Us Seniors

Elder et Soeur Arn & Jody

Monday, September 15


Last week we got a telephone call from Jean Pierre Massela, our supervisor in the Family History Department in France. He has a new project that he wants us to begin for him. This required a quick trip to Frankfurt, Germany, for training and receiving a new computer and software system. President Woodland, the Mission President of the Belgium/Netherlands Mission gave us special permission to go. It is outside of our mission boundaries, and unless special permission is given from the Mission President, we would not have been allowed to go.

We left at 6:00 a.m., arrived in Frankfurt around 11:30 a.m., received a quick 2-hour training session, packed up the new computer system, left Frankfurt at 2:00 p.m. and arrived back in Mons at 7:30 p.m. It was a very quick trip, but it was the only time that all parties could get together at the same time. Jean Pierre had to come up from Paris to Mons on the train. He then drove us in our car since he had been there before and basically knew the way. There is a distribution center and office for the Genealogical Society of Utah outside of Frankfurt and the men who invented this software work there. Monday was the only day that the head man was going to be there to explain things to us.

An interesting side note, it looks like the man we are going to be working with via telephone and email is the father of one of the missionaries we knew in Bordeaux. Small world, huh?

It was fun to get to see a different part of Europe, but impossible to take much in with that quick of a trip. We tried to take a few photos out of the window of the moving car, but that was difficult. Here is a short overview of what we saw.

The country is very similar to that of Belgium and France,

with lots of farm land, forests and generally beautiful scenery.
Most of the sunflowers have all gone to seed, except for this small crop next to the road on the outskirts of Frankfurt. For a while there were huge fields of green, then they turned yellow when the sunflowers appeared, and now most of the fields are black with just the seeds showing. There are pretty purple flowers in the foreground of this picture but they are hard to see.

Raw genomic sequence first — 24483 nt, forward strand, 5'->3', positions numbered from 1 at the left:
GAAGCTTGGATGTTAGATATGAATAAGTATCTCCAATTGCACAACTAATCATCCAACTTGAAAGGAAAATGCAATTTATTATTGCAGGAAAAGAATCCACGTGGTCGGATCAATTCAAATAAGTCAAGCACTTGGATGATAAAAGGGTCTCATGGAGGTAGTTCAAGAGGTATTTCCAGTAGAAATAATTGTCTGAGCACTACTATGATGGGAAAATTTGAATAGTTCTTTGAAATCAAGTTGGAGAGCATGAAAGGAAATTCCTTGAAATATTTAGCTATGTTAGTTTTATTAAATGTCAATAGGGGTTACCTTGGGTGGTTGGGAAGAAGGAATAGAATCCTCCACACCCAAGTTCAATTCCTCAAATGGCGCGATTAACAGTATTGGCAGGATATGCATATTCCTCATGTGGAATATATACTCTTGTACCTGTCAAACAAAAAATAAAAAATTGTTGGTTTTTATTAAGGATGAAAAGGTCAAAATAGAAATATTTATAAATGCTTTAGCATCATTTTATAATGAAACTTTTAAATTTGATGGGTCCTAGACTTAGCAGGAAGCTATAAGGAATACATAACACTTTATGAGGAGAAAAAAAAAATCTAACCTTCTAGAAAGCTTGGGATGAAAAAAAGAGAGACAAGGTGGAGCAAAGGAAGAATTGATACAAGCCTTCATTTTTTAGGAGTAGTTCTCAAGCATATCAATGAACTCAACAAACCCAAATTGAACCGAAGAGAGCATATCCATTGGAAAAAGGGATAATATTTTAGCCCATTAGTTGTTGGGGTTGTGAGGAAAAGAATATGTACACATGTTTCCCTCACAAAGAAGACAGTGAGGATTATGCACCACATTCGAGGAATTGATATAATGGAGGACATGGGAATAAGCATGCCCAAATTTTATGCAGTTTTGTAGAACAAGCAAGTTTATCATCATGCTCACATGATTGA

Part of the country we passed through had at one time been filled with volcanoes. There were dozens of dome-shaped hills like this one, which we understand were once volcanoes.And just like most of Europe, there are very quaint houses everywhere.

It appears that that part of Germany is more industrial than Belgium or France. We got a fun picture of this factory making clouds.

Most of Europe use a variety of methods to produce energy. We have seen nuclear plants quite often as we have traveled around.In contrast to these nuclear plants, we also saw many "fields" of windmills.
(Note the GPS in the window. We couldn't have made it without it, but it had issues at one point and we had to stop to get a map until it was straightened out. Of well, it seems nothing is perfect.)
These windmills almost seem like something out of a science fiction movie when you come upon one looming over the tall trees.
Among all the German things we saw, we also came across this "American" standby side by side with the European.
We walked into this gas station convenience store and right by the doorway were 3 slot machines. JoAnn asked Arnold if we were back home. Jean Pierre told us that gambling was legal in German. Who knew?
The Germans also have some very unique cows.

We drove past the Frankfurt Temple, but did not have time to stop. Since it is out of our mission boundaries, we probably will not be able to return, but may get a chance to visit The Hague Temple in Holland.
We will do another blog regarding our new assignment as soon as we are up and running with it. Hopefully, that will be next week or so.


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